From our stylists


It is just after 7:30 AM when the “banging” begins. It doesn’t last long. In fact, after three or four seconds it stops, and my house falls silent again. But that banging … it lasts just long enough to upset me. To anger me. To piss me off.

Because “the banging” isn’t just some random sound. It isn’t someone stomping, or a car backfiring outside. It is the sound of my neighbours’ fist pounding against our paper thin walls.

It is their instinctive, visceral, and rude-ass response to my daughters running, living, laughing, and just being children.

You see, my husband, daughters, and I live in an apartment in the city. And while we have a slew of neighbours all round us — quiet ones and loud ones— our apartment only shares walls with one other neighbour: our downstairs neighbours.

Of course, this is good news. At least, in a sense. It means their complaints are limited to only us and the things we do — as are our’s. Unfortunately, they complain about everything and anything my daughters do: the time they wake up, where they play when they wake up, and what they do while they are awake.

Singing is frowned upon. Dancing is frowned upon. Walking is frowned upon. Running and jumping are definitely frowned upon.

Their drum-playing pisses them off. Their play vacuum pisses them off. Their dolly’s strollers pisses them off. Even the sound of their LEGO’s pisses them off.

That said, I am (somewhat) empathetic. We spent six years living below a 6-year-old turned tween, and I know how frustrating it can be. I know how obnoxious it can be. As such, we have done some things to help deaden the sound. We have area rugs and throw rugs; we wear socks, or slippers socks; and we enforce a strict “no shoe” policy on ourselves and our guests. Dancing, jumping, and running are activities confined to carpeted areas only.

But unless I tell my daughters to stop living — unless I keep them from playing and simply being — there isn’t much I can do, because I don’t want to stifle them. And I sure as hell do not want to discipline them for merely “having fun.”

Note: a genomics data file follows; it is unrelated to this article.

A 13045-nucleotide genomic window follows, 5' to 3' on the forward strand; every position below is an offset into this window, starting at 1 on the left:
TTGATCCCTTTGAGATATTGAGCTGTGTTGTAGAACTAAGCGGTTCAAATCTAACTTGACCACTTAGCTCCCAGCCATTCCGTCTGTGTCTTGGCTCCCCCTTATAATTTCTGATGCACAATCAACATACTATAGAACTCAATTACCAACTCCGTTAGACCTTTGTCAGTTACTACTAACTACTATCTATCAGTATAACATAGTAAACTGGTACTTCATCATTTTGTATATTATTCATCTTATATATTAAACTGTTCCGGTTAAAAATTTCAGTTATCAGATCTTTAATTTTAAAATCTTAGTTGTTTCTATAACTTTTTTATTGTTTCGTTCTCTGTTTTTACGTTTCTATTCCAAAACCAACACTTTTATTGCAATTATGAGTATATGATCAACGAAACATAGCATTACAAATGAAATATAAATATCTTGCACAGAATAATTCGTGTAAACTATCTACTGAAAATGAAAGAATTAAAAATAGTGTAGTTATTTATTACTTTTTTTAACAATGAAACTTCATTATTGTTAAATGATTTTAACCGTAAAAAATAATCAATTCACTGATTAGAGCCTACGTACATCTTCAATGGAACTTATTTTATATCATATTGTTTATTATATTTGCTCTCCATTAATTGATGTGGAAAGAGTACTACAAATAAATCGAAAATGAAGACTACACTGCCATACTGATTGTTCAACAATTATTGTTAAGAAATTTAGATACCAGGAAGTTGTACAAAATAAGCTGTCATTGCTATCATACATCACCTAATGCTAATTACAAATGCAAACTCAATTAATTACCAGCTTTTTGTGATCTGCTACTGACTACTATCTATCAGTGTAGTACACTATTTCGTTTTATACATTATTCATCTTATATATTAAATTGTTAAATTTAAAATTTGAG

For doing all the normal things a toddler and her big sister can, and should, do.

Because, the truth of the matter is, childhood is LOUD. It is noisy and boisterous, lively and energetic. And while there are times when my daughters noise levels are, perhaps, a bit “excessive” — while there are times I wish they would calm down or quiet themselves, at least for a bit — their loudness is a reflection of their growing personality. It is proof they are living life and enjoying it. It shows exactly how excited, joyful, and enthusiastic they can be, and — at the end of the day — their loudness is a sign of happiness.

Innocent, carefree, unapologetic happiness.

So while I am sorry that my daughters every footfall wakes you at 6 AM every Saturday, and that our walls are paper thin, our floorboards unforgiving, and the soundproofing is pitifully non-existent … I am not sorry that my daughters dance every morning. I am not sorry that they sing in the shower (that WE sing in the shower) every evening. And I will not apologise for them laughing, their occasional screaming, their running, or for their playing — because they are children. Young, free spirited children, just like you once were. And I want to give them the best childhood possible.

My ultimate concern is for their happiness, not your hangover.

Besides, someday that innocence will be gone. Their joy will be lessened, and the “loudness” will cease. And on those days — when they are both grown and my house is empty, silent, and still — I want to remember the games we played, the songs we sung, the dance parties we had, and the memories we made. Not the ones we didn’t.

I don’t want to look back and regret the moments I shut down or shushed or stopped stopped, because they aren’t a disturbance; they are children.

My happy, bubbly, wild little girls, who are living every beautiful moment as it comes to them.

Models: Ymke and Ilse

Photo credits: Evelyne Photography –

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